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Video via

Penn State Loses Two Offensive Linemen



Two offensive linemen are no longer on the roster, with one retiring for medical reasons and another looking to transfer out of the program.

It has been reported that Penn State offensive lineman Noah Beh will opt to transfer, with sources confirming he will opt to finish his college career at Delaware.

Beh played 13 games as a Nittany Lion, and spent most of his playing time in special teams. He was also suspended for most of last season while still being allowed to practice. He spent the season with the scout team.

Noah was a Bill O’Brien commit that spent his first season redshirting. James Franklin spoke highly of Beh during the spring, but by the time the fall arrived, Beh was deep in the depth chart. Due to his indefinite suspension last season, all of his playing time came in 2015.

Additionally, tackle Brendan Brosnan has decided to leave the team and retire from football for medical reasons. Brosnan, who was among the first commitments under James Franklin, was expected to compete for a backup role this upcoming season. After redshirting in 2014, he played in eight games as a redshirt freshman in 2015 and saw a total of 13 plays this past fall as a redshirt sophomore.

We wish Noah and Brendan the best of luck in all their future endeavors!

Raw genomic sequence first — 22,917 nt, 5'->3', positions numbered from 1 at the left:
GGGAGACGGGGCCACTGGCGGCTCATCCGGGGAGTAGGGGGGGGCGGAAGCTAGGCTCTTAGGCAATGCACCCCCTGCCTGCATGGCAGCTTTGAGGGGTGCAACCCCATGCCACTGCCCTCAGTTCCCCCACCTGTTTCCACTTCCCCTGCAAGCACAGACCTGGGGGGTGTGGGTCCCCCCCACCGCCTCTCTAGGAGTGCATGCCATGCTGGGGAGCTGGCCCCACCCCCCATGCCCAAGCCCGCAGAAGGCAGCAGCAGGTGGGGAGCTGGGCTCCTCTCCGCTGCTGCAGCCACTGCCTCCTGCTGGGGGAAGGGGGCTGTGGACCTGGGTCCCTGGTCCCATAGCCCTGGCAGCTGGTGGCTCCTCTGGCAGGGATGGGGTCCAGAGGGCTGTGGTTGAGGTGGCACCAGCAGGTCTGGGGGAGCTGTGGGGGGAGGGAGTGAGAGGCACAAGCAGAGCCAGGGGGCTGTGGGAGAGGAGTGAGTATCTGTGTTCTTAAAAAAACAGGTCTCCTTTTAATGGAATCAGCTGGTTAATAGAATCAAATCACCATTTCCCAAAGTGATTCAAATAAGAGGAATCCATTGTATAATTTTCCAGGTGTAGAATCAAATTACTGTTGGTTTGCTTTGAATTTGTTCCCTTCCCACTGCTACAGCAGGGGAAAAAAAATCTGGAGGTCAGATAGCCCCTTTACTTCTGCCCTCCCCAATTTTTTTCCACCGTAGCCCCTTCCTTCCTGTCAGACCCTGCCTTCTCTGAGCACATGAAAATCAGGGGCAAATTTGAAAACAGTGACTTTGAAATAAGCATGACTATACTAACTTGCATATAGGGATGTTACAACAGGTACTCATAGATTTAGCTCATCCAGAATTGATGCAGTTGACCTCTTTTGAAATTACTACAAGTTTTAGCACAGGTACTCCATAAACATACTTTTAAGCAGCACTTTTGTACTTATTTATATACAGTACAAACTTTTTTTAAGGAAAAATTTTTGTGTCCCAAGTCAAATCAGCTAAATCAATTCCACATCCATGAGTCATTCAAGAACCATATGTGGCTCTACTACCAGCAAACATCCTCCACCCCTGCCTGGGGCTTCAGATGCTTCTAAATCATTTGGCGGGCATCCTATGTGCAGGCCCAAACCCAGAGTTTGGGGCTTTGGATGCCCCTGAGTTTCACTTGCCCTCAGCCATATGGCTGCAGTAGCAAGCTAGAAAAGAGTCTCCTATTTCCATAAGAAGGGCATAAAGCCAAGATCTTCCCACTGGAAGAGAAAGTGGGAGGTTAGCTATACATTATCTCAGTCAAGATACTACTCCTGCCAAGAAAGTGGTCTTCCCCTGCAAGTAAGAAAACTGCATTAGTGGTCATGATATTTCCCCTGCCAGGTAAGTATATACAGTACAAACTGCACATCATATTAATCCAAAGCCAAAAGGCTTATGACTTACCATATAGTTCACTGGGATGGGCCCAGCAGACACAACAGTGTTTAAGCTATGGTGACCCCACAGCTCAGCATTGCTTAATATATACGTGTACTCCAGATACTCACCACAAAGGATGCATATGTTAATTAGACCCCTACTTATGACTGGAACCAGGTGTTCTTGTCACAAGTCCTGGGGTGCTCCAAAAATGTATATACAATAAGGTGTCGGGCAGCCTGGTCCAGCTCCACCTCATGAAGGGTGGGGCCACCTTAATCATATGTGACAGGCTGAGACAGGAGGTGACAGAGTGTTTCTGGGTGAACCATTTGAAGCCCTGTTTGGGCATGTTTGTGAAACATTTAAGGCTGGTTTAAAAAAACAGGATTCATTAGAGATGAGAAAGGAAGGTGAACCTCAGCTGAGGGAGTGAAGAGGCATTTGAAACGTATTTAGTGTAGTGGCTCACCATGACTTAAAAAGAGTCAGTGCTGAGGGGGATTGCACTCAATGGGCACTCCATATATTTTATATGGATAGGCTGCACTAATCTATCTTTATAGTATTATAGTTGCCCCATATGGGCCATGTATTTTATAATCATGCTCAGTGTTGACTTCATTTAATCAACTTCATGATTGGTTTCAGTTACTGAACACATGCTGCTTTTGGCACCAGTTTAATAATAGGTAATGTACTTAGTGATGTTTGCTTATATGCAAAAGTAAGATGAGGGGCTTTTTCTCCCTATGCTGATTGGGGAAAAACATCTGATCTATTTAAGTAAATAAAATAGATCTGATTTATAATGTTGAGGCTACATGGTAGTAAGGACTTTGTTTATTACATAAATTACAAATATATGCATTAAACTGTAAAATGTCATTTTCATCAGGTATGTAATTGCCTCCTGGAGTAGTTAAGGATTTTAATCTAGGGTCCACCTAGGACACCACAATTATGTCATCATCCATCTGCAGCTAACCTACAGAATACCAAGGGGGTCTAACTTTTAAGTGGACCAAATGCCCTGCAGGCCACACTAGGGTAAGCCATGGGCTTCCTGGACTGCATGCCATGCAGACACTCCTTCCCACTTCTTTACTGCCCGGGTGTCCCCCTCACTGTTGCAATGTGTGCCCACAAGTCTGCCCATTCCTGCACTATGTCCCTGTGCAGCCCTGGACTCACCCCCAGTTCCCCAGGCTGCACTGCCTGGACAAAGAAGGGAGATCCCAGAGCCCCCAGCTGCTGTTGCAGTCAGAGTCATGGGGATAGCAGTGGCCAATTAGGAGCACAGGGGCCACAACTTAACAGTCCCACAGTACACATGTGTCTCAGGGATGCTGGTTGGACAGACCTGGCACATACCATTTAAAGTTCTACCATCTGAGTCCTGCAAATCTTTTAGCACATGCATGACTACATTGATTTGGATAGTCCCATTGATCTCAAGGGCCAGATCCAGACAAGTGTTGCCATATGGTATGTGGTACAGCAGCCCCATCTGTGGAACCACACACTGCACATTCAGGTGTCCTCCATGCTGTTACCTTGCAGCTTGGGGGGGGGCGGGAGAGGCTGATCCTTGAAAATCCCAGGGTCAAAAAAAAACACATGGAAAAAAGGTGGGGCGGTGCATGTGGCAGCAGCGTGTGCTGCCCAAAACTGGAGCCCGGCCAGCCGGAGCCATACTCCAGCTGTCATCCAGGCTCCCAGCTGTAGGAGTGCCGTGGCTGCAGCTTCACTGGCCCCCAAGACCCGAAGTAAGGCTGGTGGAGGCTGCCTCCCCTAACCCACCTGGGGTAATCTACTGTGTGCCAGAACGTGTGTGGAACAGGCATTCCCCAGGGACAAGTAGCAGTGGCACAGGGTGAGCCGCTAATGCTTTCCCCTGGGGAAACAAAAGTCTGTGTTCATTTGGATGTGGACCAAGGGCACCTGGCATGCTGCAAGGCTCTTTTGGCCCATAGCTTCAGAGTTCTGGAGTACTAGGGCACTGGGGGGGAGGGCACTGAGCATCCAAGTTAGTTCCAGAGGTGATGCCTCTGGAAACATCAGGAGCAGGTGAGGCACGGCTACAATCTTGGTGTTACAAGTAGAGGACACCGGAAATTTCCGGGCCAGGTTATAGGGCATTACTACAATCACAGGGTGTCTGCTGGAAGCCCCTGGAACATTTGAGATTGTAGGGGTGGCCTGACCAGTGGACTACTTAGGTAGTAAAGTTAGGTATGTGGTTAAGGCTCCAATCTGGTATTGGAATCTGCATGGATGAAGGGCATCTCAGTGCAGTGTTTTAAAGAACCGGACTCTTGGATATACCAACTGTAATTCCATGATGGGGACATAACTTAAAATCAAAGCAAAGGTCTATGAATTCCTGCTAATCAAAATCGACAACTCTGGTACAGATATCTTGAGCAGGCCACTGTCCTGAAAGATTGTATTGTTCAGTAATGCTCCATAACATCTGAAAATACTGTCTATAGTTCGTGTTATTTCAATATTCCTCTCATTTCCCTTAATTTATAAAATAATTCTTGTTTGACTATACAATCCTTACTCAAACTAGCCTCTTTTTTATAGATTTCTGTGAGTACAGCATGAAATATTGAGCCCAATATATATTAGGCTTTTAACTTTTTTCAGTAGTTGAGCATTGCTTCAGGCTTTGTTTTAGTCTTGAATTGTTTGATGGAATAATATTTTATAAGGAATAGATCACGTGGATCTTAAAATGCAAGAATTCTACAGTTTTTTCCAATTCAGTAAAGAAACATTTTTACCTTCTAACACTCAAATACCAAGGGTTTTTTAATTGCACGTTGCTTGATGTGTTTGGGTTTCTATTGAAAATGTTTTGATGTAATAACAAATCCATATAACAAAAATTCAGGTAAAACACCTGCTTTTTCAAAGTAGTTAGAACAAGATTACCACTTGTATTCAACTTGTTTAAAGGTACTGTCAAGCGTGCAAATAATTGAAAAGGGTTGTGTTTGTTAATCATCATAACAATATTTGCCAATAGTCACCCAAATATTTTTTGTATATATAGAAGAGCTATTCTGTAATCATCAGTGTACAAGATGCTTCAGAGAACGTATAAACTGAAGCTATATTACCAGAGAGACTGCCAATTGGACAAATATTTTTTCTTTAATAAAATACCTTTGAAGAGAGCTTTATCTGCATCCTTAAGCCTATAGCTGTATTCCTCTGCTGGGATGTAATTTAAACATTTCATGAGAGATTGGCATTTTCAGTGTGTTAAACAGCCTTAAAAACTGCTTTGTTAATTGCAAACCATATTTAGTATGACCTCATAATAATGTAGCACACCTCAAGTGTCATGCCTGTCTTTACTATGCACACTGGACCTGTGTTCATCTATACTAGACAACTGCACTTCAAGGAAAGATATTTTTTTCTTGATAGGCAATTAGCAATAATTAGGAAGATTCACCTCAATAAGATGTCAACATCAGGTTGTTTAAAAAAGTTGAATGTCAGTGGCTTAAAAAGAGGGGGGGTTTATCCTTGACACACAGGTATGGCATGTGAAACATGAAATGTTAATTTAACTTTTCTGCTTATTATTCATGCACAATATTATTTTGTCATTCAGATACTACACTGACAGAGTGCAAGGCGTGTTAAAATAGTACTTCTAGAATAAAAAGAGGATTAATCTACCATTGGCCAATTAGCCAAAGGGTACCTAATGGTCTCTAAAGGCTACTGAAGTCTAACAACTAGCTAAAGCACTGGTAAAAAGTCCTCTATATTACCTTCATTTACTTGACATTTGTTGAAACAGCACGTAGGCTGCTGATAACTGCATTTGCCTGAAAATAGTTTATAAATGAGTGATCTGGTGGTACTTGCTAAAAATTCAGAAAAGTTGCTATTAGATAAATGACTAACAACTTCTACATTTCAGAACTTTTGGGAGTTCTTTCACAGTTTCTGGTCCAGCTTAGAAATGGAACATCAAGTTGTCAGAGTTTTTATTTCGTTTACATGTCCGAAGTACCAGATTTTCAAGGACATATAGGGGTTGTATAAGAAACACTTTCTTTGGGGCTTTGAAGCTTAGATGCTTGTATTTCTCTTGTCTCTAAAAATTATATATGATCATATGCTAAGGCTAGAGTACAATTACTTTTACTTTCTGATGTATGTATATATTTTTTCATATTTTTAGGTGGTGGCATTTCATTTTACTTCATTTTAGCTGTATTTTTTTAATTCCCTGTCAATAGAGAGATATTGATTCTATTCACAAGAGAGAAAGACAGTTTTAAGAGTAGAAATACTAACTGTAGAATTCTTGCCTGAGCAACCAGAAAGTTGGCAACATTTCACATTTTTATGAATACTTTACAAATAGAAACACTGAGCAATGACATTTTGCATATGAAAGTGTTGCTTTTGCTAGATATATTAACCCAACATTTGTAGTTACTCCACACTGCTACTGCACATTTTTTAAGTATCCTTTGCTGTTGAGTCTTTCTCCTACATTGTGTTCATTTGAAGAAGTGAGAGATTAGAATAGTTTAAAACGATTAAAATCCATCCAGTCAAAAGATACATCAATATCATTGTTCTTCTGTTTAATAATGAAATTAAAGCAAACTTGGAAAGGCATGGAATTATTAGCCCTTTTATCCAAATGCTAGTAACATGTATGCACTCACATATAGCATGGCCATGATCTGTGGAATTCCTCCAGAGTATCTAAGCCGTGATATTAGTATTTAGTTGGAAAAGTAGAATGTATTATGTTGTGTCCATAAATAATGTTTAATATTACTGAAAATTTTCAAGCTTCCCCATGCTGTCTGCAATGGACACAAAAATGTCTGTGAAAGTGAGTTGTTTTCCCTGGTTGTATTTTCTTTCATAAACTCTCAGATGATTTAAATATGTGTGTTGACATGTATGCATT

Success With Hyperlinking Is Getting What It Deserves



This week’s links are all about past, current, and perhaps future champions!

PennLive has a recruiting round-up of five-star DE Micah Parsons’ visit to State College (You should really re-think the name of that dog, Micah... ), and also a look-ahead to who will visit next weekend.

The Allentown Morning Call is impressed with blue-chipper Lamont Wade early in his Penn State career. Wade is putting up Barkley-like numbers in the weight room and under a stopwatch. The Morning-Call also looks at the draft stock of recent graduates like Nyeem Wartman-White.

ABC News takes a look at the Penn State hockey team’s matchup with mainstay Union College. A win against the Dutchmen could pit the Nittany Lions against No. 1 overall seed Denver.

Speaking of hockey, the New York Times has a mini-retrospective on the program’s journey from the Ice Pavilion to Pegula and a Big Ten Championship(!!!!!!!). As someone who appreciates and enjoy watching, but does not always understand both hockey and wrestling, it’s great to see the hockey team getting the coverage they deserve, despite the Big Ten bias.

Mike Poorman and give a look at James Franklin’s philosophy of anticipation versus expectation.

Finally, ESPN provides another reminder of the dominance of the wrestling program.

This guy also has posted all of the finals for your perusal.

Film Room Looks at PSU’s Vincenzo Joseph’s NCAA Wrestling Final Inside Trip of Isaiah Martinez